You gotta read this LA Weekly article. It explains in fascinating detail how the conversion to digital projection is yet another area where technology threatens to wipe out an entire chunk of our culture forever in exchange for some convenience.
For old time’s sake I dug up this logo I made back when Seattle’s historic Cinerama theater first converted to digital for ATTACK OF THE CLONES. It looked like shit, but they realized it and switched back to 35 mm. For years we were safe, until the 3D boom left them as the #1 choice only for people who insist on seeing the 2D version of AVATAR. After struggling for a while they changed management and remodelled so they could start playing 3D movies.At first it didn’t seem that bad. The technology has improved since their first digital projector. Most places are digital now, and I’ve gotten used to it. Sometimes, at least if the movie was shot digitally, I think it looks better. But I was horrified when I saw THE GIRL WITH THE DRAGON TATTOO sitting a little closer than I usually would, about the same place I had to sit for some of the LORD OF THE RINGS movies, and it looked pixelated and crappy. I knew a David Fincher movie had to look better than this shit. A friend of mine, sitting back further than I ever sit in that theater, reports giant obvious pixels on HUNGRY GAMES.
It’s a bigger problem at Cinerama because it’s a bigger screen. It’s okay in little multiplexes, but this is different. This has always been the best place in the city to see a movie, it’s where people would line up to see the first showing of a big exciting movie, it’s where those nutbags supposedly camped out for a month to see the Star Wars movie. If a movie was playing at Cinerama it was always your first choice. Now it’s my first choice if the movie is either not released in 3D or shot in native 3D and if I can guarantee gettting there early enough to not have to sit in the first third of the theater where the illusion of movie projection is not as convincing.
But the sometimes-crappiness of digital projection is a side issue I wanted to bring up, it’s not the point of this article. Some of what comes up here is sad, but inevitable. Alot of us have jobs that just can’t exist anymore after a new technology takes over. It sucks but it happens. You gotta roll with it. The part I’m most worried about though is the repertory theaters. This article explains how studios are no longer loaning film prints in order to force theaters to switch to digital. Even if theaters can afford the upgrade and stay in business (which is unlikely in most cases) it will leave us with digital theaters that can only play whichever greatest hits the studio has converted to the DLP projection format. Say goodbye to the art and lifestyle of theater programming and digging up obscurities.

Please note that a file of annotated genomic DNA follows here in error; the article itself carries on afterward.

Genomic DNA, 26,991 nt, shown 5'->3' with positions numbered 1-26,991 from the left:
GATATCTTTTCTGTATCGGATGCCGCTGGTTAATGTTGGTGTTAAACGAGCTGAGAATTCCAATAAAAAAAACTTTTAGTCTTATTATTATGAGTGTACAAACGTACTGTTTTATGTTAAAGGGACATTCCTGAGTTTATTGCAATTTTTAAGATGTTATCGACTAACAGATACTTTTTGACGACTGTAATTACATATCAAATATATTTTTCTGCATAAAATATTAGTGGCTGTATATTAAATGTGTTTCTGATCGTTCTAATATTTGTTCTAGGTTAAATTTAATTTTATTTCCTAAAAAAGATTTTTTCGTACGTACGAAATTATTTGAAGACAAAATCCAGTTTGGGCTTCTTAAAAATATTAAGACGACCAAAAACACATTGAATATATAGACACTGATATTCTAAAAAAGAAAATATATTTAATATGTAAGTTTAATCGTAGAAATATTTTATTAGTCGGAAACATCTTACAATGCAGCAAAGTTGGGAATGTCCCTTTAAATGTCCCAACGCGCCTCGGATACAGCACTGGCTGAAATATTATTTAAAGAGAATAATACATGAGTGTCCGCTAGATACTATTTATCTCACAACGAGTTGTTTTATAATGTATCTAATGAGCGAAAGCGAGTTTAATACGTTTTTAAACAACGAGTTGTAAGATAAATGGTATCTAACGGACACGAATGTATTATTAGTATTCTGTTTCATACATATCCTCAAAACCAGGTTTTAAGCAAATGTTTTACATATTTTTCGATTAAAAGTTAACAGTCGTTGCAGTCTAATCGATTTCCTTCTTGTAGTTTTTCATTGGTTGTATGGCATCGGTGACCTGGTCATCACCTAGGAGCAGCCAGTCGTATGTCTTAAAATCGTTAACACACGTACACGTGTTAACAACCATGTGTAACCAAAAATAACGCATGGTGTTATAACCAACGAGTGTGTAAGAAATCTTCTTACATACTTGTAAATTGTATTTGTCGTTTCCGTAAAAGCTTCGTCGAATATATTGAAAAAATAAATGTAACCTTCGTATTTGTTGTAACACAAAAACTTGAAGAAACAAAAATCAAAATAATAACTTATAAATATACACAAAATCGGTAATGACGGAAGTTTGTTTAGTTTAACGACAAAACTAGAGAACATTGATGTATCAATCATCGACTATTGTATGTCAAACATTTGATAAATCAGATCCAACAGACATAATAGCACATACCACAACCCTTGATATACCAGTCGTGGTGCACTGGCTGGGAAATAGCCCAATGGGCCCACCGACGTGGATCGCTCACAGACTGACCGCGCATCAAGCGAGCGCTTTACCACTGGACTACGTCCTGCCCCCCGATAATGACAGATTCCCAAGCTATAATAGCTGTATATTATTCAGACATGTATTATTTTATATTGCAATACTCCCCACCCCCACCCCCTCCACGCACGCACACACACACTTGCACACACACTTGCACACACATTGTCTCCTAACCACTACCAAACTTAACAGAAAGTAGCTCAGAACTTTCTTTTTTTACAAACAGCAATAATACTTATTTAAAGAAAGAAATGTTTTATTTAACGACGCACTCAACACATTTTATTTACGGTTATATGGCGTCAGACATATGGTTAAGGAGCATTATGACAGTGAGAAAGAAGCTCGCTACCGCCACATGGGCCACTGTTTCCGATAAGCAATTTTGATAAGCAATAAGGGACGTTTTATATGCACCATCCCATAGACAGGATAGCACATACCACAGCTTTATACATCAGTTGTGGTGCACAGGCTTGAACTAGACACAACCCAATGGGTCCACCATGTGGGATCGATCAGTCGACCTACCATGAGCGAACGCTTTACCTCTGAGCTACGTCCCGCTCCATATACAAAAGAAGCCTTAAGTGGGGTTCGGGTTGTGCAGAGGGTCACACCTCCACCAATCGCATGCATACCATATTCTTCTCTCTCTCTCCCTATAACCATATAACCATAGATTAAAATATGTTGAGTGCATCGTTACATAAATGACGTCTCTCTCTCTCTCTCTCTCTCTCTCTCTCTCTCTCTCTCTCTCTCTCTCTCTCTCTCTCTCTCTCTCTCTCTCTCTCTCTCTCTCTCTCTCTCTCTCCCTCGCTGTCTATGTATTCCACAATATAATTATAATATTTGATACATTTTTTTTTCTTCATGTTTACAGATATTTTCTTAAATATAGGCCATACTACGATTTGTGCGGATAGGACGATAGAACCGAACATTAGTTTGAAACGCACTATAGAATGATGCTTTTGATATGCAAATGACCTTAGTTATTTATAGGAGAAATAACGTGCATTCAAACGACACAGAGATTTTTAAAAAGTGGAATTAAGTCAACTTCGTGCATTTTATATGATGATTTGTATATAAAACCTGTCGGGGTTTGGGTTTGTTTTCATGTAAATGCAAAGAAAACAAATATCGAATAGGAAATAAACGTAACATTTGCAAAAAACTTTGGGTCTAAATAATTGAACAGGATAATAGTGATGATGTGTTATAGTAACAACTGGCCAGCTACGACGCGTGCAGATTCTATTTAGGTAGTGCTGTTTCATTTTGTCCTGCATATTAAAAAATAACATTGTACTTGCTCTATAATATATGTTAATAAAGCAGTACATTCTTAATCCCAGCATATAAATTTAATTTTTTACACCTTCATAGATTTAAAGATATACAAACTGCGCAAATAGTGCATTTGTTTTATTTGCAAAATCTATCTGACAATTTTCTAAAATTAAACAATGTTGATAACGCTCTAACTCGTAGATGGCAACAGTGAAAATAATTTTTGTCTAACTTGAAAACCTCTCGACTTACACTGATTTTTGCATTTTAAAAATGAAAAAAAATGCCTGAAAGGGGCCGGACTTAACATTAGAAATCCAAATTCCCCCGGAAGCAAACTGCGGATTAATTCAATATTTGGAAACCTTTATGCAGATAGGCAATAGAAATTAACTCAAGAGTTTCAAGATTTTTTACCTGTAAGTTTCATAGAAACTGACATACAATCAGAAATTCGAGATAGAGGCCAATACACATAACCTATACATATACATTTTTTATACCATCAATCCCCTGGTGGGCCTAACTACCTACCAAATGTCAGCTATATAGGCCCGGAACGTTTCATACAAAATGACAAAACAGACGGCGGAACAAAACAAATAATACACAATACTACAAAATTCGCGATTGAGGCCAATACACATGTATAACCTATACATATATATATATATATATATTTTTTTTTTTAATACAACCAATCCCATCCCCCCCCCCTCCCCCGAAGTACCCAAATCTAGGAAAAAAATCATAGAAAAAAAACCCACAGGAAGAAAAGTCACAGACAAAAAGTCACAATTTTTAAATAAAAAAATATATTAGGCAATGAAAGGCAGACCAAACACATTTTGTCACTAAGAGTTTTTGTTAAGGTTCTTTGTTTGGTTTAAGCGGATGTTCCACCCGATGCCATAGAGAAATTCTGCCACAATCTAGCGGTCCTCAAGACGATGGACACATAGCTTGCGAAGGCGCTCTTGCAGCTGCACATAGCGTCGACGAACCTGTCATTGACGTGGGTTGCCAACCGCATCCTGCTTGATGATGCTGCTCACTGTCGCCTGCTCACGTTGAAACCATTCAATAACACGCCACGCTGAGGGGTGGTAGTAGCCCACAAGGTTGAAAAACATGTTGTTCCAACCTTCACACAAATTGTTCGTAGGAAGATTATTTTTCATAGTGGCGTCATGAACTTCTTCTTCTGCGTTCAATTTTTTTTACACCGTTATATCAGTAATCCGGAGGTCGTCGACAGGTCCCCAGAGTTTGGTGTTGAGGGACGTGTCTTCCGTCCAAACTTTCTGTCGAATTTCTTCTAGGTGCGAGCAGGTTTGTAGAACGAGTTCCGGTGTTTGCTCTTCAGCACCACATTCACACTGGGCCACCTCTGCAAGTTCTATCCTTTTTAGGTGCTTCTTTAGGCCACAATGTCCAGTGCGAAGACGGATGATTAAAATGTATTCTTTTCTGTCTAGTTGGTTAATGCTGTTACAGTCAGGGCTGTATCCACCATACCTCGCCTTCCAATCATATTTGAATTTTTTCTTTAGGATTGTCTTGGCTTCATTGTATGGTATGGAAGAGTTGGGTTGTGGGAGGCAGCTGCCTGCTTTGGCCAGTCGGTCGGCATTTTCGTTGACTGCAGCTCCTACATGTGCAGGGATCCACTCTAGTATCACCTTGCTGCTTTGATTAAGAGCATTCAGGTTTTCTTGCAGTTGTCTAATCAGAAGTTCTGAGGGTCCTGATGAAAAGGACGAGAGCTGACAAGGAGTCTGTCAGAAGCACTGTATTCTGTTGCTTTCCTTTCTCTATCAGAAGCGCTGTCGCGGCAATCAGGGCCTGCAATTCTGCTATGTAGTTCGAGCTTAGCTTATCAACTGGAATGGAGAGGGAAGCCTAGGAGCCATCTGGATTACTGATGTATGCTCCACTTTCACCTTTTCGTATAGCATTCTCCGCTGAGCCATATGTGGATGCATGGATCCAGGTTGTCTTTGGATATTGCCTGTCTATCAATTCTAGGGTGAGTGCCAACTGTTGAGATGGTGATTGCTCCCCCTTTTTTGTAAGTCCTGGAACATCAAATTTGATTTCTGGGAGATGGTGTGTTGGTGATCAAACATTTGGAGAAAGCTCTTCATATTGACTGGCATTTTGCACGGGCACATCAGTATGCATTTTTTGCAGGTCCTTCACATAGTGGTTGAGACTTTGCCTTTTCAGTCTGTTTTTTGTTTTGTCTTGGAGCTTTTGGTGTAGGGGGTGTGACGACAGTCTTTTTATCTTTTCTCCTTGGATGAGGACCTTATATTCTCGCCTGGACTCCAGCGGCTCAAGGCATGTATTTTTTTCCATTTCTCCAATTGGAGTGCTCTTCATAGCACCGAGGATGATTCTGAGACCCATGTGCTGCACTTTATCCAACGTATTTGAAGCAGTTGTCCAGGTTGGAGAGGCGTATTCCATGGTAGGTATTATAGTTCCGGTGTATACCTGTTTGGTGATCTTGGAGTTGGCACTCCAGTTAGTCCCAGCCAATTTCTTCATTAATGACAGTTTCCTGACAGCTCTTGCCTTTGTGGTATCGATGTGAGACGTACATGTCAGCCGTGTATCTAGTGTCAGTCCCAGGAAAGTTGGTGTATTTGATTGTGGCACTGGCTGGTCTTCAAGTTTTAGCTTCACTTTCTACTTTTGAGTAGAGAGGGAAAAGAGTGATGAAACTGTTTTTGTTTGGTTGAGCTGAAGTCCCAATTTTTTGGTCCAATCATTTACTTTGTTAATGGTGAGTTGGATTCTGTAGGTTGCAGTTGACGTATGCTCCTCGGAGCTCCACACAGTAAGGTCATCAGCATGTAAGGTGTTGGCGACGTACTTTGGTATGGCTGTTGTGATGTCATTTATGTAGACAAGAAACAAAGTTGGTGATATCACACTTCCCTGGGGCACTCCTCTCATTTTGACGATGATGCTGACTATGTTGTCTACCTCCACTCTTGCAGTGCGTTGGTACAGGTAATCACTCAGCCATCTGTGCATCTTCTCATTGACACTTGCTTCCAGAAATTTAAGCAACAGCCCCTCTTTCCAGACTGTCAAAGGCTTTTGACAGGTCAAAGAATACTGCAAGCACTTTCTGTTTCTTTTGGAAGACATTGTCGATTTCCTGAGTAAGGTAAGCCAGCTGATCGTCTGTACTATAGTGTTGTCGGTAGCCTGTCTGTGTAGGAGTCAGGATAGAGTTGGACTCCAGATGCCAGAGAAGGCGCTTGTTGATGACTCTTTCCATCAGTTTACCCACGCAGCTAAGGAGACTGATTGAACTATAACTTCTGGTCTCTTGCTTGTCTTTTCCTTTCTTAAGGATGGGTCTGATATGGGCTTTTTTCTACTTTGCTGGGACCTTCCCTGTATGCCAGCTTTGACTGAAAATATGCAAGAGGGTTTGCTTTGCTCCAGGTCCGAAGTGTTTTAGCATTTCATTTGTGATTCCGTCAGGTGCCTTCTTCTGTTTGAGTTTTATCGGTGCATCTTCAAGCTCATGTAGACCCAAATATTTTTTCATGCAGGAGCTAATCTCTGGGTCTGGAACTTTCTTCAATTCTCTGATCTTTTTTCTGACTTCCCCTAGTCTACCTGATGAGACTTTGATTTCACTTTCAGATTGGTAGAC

Keep going, the article gets scarier. It explains how preserving digital copies is actually 11 times more expensive than preserving prints, how 20% of the data on TOY STORY actually became corrupted (doesn’t say how they got out of that mess), how close Pixar came to erasing the only copy of TOY STORY 2, how obscure films will inevitably be left behind because of constant format changes and become lost.
I had no idea about this stuff, and I bet you didn’t either. Everyone who loves movies needs to know about this. This is our way of life being bulldozed in order to save in shipping costs. If they’re gonna do it let’s make them do it while looking us in the eye.